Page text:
at Play in Little Rock

Thumbnail: Trumpeter and Richard Boone, 1957 Photo  CLICK for a larger version
Jazz at the Waiters Club, West Ninth Street, Little Rock, Arkansas, 1957. Picture by Clifford Weems
The man with the trombone is Richard Boone. His obituary and some history was found at "Fuller Up, The Dead Musicians Directory," and his music on at least one CD released a couple of years ago. Here's a good site, with another biography: Arkansas Jazz Heritage Foundation.

You might know the name of the trumpeter. I don't remember it, and haven't recognized him. Could it be Clark Terry? He visited Boone in Copenhagen in the later years. Look here. Tell me what you think. (Thank you Ken Burns and PBS)

When I arrived at Little Rock Air Force Base I was a jazz enthusiast, very familiar with the Los Angeles area scene. I had a few albums, West Coast stuff and Dixieland. Whenever any of the people in the squadron heard that, they said, "Wait till Weems gets back! You gotta meet him."

When he did return from temporary duty in Morocco, I collared him before he could unpack or catch a nap. He dozed off in the middle of a Shelly Manne record I was playing for him. We became friends.

He introduced me to a group of men in Little Rock, also jazz enthusiasts, who met Friday and Saturday evenings in a clubroom just down the street from the Waiters Club. They called their association "The Esoterics," and were eager and able to discuss just about any subject. There were attorneys, medical doctors, school teachers, college professors and students, and Weems and I, Airmen from "out at Jackson-vuhl."


Thumbnail: YOBS with a few of the Esoterics, LIttle Rock, 1957  CLICK to see a larger version

Click the thumbnail to see a larger version of the picture of me with some of the Esoterics men in their clubhouse. I found the original, which is of the same quality as that of Richard Boone, above. I was sure it would turn up. Fortunately I am paranoid about such losses, and made a picture of the picture, just in case.

Thumbnail:  the Esoterics' board meets

I also found another photo, this of the Esoterics' board meeting.

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Music, dancing, refreshments, and stimulating conversation were followed by a stroll to the Waiters Club. Richard Boone was the musician who most rang my bell: I liked JJ and Kai, and thought him their equal. What I really liked were the times Boone stood his trombone on a stand and played a cowbell. He had shredded plenty of drumsticks on its edges.

My access to all this was based on arriving with the prestigious Esoterics and paying the $3.00 cover charge. The first time I was invited one of the men told the doorman I was a "cousin," and that was good enough.

On that first night we were quite early, and I got to circulate and meet many of the regulars. It was fun and "cool." When it came time for the musicians to play, I was the one nearest the stage, with its obligatory single unshaded lightbulb hanging above it. The manager called me by name and told me to turn it off. I picked up my chair, stepped up on the stage and then the chair, and with a stretch was able to unscrew it a half-turn. Just before the light went out I glanced around. What a sight for the eyes of the only white boy in the place. All other eyes in there were zeroed in on me as I doused the light, and a rumble-flutter of laughter accompanied a stumbling descent from the pinnacle of my stage career.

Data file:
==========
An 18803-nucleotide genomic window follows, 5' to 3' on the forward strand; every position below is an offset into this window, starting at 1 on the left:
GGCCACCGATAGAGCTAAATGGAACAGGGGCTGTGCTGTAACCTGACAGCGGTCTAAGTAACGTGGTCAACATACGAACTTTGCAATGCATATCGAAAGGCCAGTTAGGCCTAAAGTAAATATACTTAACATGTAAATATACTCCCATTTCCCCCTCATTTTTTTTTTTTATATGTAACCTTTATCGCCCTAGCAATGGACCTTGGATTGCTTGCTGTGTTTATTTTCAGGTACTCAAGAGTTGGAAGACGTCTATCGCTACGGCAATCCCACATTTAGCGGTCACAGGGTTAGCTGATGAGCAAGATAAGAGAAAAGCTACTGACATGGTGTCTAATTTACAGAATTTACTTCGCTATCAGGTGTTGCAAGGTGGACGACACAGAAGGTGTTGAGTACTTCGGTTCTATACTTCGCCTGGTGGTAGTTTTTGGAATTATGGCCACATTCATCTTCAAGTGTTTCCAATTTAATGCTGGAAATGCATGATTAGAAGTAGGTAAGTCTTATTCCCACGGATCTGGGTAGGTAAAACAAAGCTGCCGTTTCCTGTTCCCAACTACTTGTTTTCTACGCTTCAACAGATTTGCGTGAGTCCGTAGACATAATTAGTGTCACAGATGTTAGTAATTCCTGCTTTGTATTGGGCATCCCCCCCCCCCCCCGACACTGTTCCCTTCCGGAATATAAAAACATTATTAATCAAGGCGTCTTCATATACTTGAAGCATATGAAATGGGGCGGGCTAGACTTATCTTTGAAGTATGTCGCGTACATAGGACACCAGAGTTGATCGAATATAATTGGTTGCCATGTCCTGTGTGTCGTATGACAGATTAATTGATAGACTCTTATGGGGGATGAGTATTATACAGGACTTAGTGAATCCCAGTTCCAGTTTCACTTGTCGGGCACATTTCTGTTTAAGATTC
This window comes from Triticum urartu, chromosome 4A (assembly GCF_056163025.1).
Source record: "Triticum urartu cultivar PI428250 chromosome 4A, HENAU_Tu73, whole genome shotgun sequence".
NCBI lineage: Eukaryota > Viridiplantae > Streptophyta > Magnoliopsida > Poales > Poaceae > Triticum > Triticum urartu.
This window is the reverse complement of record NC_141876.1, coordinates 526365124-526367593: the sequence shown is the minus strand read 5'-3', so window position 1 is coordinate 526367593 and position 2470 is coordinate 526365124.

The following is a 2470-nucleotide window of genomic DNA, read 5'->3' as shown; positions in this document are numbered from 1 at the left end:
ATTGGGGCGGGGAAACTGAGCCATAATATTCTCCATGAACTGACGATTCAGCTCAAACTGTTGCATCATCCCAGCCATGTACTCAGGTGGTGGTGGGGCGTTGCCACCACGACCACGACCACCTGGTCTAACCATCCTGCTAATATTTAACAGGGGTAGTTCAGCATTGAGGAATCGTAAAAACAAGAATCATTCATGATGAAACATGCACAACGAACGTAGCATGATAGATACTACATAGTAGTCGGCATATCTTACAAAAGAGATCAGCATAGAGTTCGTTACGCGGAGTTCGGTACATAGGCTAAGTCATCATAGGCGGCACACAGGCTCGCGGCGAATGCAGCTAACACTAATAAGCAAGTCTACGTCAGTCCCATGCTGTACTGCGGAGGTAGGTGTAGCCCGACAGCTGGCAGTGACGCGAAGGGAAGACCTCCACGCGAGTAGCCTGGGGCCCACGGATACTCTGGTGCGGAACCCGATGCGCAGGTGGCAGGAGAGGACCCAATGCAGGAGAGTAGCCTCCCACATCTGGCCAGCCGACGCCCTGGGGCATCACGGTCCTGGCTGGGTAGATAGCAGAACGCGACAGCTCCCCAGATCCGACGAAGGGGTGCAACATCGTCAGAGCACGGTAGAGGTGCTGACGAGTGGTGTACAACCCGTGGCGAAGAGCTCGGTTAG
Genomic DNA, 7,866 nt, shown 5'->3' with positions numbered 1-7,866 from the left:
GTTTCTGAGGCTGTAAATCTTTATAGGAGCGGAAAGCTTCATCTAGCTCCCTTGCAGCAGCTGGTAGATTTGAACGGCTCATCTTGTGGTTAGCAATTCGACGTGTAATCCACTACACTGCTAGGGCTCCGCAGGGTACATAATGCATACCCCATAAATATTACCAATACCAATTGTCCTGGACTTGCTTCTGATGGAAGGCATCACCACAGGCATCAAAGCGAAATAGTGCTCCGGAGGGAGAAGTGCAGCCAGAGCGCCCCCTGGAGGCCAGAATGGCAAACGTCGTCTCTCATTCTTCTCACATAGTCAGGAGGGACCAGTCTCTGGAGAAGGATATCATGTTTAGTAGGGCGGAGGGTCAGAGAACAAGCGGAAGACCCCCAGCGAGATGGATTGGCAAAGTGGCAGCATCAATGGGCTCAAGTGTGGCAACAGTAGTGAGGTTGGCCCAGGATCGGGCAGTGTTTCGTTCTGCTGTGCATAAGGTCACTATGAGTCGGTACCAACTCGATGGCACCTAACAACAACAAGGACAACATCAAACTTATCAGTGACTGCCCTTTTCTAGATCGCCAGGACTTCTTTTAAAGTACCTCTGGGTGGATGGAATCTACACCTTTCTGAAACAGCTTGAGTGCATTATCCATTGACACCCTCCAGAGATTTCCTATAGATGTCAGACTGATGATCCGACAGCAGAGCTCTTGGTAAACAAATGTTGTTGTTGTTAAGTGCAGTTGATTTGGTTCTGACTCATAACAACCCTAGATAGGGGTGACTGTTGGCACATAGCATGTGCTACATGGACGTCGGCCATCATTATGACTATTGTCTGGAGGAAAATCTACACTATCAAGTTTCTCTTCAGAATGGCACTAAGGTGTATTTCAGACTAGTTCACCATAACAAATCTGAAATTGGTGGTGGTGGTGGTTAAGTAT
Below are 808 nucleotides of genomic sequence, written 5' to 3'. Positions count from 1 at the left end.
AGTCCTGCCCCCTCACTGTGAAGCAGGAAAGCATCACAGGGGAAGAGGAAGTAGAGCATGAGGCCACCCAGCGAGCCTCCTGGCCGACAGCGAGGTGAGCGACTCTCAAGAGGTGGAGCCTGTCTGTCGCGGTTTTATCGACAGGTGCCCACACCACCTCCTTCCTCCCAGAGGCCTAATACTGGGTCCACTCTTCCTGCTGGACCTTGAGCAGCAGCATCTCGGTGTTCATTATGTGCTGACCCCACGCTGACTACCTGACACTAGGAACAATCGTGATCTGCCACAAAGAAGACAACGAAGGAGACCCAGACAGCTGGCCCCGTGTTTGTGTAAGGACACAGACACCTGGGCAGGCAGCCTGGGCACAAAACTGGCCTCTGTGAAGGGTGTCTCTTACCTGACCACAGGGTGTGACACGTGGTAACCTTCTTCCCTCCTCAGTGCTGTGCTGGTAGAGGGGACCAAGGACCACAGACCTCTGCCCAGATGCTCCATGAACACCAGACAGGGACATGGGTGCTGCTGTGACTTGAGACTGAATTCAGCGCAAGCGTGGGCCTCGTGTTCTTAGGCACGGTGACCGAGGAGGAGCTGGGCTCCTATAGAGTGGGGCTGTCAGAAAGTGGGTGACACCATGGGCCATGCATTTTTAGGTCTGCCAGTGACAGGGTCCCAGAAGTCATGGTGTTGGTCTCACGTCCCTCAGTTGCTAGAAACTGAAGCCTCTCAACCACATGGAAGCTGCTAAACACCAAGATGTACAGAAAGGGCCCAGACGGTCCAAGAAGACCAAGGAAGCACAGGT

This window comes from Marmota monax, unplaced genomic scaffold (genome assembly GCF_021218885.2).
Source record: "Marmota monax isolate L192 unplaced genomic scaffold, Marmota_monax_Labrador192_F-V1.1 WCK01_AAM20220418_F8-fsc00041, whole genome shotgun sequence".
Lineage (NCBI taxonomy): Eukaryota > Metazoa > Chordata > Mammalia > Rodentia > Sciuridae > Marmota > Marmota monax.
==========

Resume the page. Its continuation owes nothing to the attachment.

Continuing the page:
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I don't remember sensing any hostility from anyone in the place. I spent as many Friday and Saturday nights there as I could afford (an A/2c got $85.80 a month in those days). The Saturday night sessions lasted until after sunup, most weekends.

Of course all this was during the late summer and fall, in the town and year that gave light to the "Little Rock Nine." The Waiters Club changed management. Even though the Esoterics warned me that there wasn't much chance the new folks would let me in, I had to try it. The doorman was surly, and hesitated only a second before announcing, "He don't look like no cousin to me." The Esoterics wanted to argue, but I backed out. There was no use, in my mind, creating animosity toward them as well.

I was able to keep up with the happenings "on the set" through Weems and another Airman friend, Curtis O. "Chuck" McDaniel. One of the ladies who went to the Waiters Club worked as cook in a Little Rock Bar (the "Ship Ahoy") where I spent some time. She also helped ease the loss of that association. OK, I spent a lot of time in the bar, a good portion of it in the kitchen. Again, I felt I should back away because of oblique pressures on Annie.

One of the singers who came through there while I could attend was Pam Newborn, Phineas' sister. Someone complimented her, saying she sounded like Sara Vaughan. She said, "I just want to sound like Pam..." She did both. I don't know if she ever had any success other than in clubs, but she sounded fine, there.

I was also very happy to be part of a pallid pair with a guitarist who played a gig there. I can never remember his name, but I recognize the way he moves his mouth as he plays, every time I see him on TV.

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